This was the idea behind the last Fall’s #BlackoutBlackFriday campaign that sprung up after Brown’s murder, imploring participants to spend their dollars in black-owned businesses, as opposed to giant corporate retailers, on Black Friday. Proponents argue that because Black people’s spending power is $1.1 trillion dollars, buying in “our communities” is the best way to improve black socioeconomic conditions in the U.S.
The suggestion is nothing new. The Black ruling class such as Booker T. Washington and Robert Reed Church (the latter of founded the U.S.’s first Black-owned bank) touted it during the 20th century. But make no mistake, comrades. Black capitalism will do absolutely nothing to stop racist oppression of Black youth and workers. The idea itself is an offshoot of the Talented Tenth theory, the elitist, sexist idea that only male, ruling-class Black intellectuals could repair material conditions for Black workers.
No surprise the term originated among Northern white liberals, many of whom were financially backed by arch-imperialist John D. Rockefeller.
“Buying black” says that Black people in the U.S. can rebuke racist capitalist practices such as redlining and housing covenants by...wait for it...starting their own capitalism. Rather than fighting to destroy this system, black capitalism co-opts it in an attempt to assimilate Black workers into something never meant to include them.
Such practices as “keeping it in the community” will retain a super-exploited underclass working to produce profits for business owners. The only difference here is that all the bosses will share the same skin color as their workers.
We cannot defeat capitalism by creating a more race-based, isolated form of it. Only a communist revolution can and will do that.
★ ★ ★ ★


Letters of June 17

The following two letters are written by high school students in Baltimore who led walkouts following the
racist police murder of Freddie Gray.

The First Walkout
The first high school walkout was on Friday, April 24.  It was liberating to take a stand with many other like-minded students, leaving school to protest and march for all the lives unjustly and brutally snuffed out by the racist cops. Some students and I met in the basement of the school to discuss what we would do and how we would do it. I told them that we had to be quiet and disciplined when exiting the building. We discussed the importance of walking out against racism. Anyone who just wanted to avoid going to class was dismissed.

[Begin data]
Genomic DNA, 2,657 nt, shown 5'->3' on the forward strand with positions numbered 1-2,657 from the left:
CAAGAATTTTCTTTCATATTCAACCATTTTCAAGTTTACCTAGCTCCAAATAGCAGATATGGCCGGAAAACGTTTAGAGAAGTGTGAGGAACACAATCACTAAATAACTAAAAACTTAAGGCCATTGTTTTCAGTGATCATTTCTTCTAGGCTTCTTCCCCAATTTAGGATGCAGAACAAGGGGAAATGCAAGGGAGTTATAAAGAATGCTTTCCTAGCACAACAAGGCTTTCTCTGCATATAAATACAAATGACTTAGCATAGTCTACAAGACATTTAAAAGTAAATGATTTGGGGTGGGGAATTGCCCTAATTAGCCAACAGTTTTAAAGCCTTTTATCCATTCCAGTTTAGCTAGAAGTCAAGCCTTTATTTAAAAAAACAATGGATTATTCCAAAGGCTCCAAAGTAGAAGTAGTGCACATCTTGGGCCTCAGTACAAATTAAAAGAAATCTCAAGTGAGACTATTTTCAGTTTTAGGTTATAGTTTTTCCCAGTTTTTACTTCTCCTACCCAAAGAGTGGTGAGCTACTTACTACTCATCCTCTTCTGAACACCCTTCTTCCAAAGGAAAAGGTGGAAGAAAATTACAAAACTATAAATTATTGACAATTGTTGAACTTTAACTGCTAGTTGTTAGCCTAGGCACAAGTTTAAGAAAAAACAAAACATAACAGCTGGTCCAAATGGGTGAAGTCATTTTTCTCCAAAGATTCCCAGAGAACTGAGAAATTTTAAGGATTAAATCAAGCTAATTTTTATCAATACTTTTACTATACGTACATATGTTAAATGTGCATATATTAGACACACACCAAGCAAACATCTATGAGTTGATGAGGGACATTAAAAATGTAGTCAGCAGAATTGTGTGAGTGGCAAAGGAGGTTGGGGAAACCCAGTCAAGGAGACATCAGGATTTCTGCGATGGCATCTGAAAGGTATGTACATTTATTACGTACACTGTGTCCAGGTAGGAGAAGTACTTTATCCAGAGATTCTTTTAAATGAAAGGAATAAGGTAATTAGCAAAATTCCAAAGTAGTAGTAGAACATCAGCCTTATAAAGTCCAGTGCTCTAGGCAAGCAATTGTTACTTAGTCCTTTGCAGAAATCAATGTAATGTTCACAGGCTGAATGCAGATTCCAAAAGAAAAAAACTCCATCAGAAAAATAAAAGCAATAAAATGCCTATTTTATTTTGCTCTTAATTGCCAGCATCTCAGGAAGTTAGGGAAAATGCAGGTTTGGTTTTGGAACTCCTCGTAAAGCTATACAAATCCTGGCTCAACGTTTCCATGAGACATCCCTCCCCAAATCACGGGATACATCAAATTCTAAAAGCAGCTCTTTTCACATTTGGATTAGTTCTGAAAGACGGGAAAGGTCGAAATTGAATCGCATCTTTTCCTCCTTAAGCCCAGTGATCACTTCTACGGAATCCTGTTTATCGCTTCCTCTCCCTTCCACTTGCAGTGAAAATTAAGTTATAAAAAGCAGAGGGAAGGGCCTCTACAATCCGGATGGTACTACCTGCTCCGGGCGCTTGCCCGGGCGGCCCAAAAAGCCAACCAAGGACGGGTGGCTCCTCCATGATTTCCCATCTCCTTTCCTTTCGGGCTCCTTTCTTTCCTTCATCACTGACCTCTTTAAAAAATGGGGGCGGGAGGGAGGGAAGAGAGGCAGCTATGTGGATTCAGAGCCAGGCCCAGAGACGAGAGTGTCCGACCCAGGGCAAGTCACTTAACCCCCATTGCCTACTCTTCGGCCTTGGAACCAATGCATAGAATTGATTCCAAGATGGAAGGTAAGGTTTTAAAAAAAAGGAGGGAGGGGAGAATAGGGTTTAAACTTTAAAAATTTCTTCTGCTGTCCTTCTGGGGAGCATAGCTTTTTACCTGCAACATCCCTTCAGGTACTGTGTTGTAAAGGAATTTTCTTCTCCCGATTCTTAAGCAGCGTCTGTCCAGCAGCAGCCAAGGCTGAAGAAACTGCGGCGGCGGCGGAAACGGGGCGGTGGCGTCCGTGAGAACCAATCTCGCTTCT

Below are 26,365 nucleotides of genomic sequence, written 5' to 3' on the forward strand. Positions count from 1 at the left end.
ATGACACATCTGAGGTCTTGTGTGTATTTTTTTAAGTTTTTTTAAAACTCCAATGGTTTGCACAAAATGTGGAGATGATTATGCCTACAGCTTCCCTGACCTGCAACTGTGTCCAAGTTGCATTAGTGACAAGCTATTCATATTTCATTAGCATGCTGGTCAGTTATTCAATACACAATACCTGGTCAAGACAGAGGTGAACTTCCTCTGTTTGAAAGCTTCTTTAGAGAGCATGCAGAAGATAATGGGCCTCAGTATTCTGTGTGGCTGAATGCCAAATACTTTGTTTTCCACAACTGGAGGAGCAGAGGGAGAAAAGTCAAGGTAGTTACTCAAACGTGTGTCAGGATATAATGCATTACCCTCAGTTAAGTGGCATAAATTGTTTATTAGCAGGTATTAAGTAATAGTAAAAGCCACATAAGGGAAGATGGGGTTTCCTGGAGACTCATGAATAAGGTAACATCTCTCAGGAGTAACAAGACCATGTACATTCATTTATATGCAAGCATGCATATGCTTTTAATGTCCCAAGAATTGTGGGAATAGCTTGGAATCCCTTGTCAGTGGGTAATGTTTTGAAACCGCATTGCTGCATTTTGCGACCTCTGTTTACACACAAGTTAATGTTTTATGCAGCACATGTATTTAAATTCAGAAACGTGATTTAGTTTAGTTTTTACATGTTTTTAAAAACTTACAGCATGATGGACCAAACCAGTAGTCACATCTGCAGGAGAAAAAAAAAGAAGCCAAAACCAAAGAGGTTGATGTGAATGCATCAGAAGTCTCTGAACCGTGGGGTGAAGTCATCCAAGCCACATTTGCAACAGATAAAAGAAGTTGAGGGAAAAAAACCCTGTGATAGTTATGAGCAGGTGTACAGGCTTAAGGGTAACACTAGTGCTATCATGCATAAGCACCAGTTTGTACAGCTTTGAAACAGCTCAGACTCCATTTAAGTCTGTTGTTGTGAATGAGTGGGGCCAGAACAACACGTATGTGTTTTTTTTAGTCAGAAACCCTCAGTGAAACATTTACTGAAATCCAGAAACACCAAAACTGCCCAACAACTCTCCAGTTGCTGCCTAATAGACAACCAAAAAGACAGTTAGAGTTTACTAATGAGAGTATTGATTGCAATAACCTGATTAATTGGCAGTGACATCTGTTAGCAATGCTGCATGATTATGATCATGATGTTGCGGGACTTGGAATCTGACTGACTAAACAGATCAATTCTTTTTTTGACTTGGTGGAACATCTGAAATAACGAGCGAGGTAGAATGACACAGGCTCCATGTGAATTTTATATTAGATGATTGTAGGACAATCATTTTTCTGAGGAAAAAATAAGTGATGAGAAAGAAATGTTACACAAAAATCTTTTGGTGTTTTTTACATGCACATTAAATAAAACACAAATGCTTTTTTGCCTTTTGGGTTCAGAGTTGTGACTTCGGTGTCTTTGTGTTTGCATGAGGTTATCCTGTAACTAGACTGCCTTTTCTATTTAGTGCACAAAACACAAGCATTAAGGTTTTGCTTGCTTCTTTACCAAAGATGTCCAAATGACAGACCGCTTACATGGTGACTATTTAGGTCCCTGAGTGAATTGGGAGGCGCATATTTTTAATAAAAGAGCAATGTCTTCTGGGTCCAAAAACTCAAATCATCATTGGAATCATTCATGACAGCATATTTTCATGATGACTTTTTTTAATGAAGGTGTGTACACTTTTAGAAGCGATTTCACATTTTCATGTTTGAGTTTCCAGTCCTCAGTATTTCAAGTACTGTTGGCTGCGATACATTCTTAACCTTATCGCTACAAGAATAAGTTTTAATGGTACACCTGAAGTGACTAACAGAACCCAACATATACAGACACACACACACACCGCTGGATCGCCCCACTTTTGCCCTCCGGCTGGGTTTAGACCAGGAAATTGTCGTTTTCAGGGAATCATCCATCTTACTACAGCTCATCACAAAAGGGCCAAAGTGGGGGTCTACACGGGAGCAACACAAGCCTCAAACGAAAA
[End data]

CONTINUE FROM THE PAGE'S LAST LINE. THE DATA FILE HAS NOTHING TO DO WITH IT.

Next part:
We all walked out of the front entrance of the building. Many began chanting and marching around our school’s campus and holding up CHALLENGE newspaper.
Along with other students, I helped lead the chants. We made two stops so that everyone could talk and say how they felt. At each stop, I gave a speech about racism, sexism, corruption and hate crimes that are bred by the capitalist system. At the last stop, a student led everyone in a prayer to finish off the protest. Before they went back in the building, I told everyone what PLP was about and invited them to May Day!
The expansion of the Progressive Labor Party will continue, and this unjust system will crack!
The Second Walkout
The following week, I heard students were planning to protest the PAARC exam, which is part of national Common Core standards.
I felt it was my responsibility as an elected student leader at our school to support my fellow classmates in a fight against an unfair school system. The test was postponed after a number of students refused to take it. An administrator lied, claiming the test was being postponed for “technical reasons.” It was the bold refusals that were the real spark.
The next day, Friday May 1, students walked out again for Freddie Gray, and also against injustices in Baltimore City Public Schools. Before walking out, we chanted boldly while marching through all four floors of our school’s main building. 
On our minds was the thought of “productive protesting.” Once outside, after we stopped the first time, we told the students that we needed to take our protests to the next level. I reminded students that the administration knows we can take the power out of their hands and into ours! But they don’t stop us because they think we don’t have the ability to articulate our demands.
I reminded us that even if the school system refuses to teach us those skills, there are other places and organizations where we could go to learn how to fight! At the end of the protest, the group of about 40 decided to make demands — in addition to our solidarity struggle for justice for Freddie Gray — that related to educational, emotional, and productive issues. Now, we move forward to write-ups, petitions, conferences, and much more. On the initiative of two young Black male students, a club named Students Taking Action was born out of the march.
The events in Baltimore during the earlier citywide uprising have sparked the beginnings of an unstoppable long-term rebellion. It was not a “riot,” as the capitalist media, politicians, and some clergy have falsely characterized it. We will continue to fight back!
★ ★ ★ ★
Struggle and Learn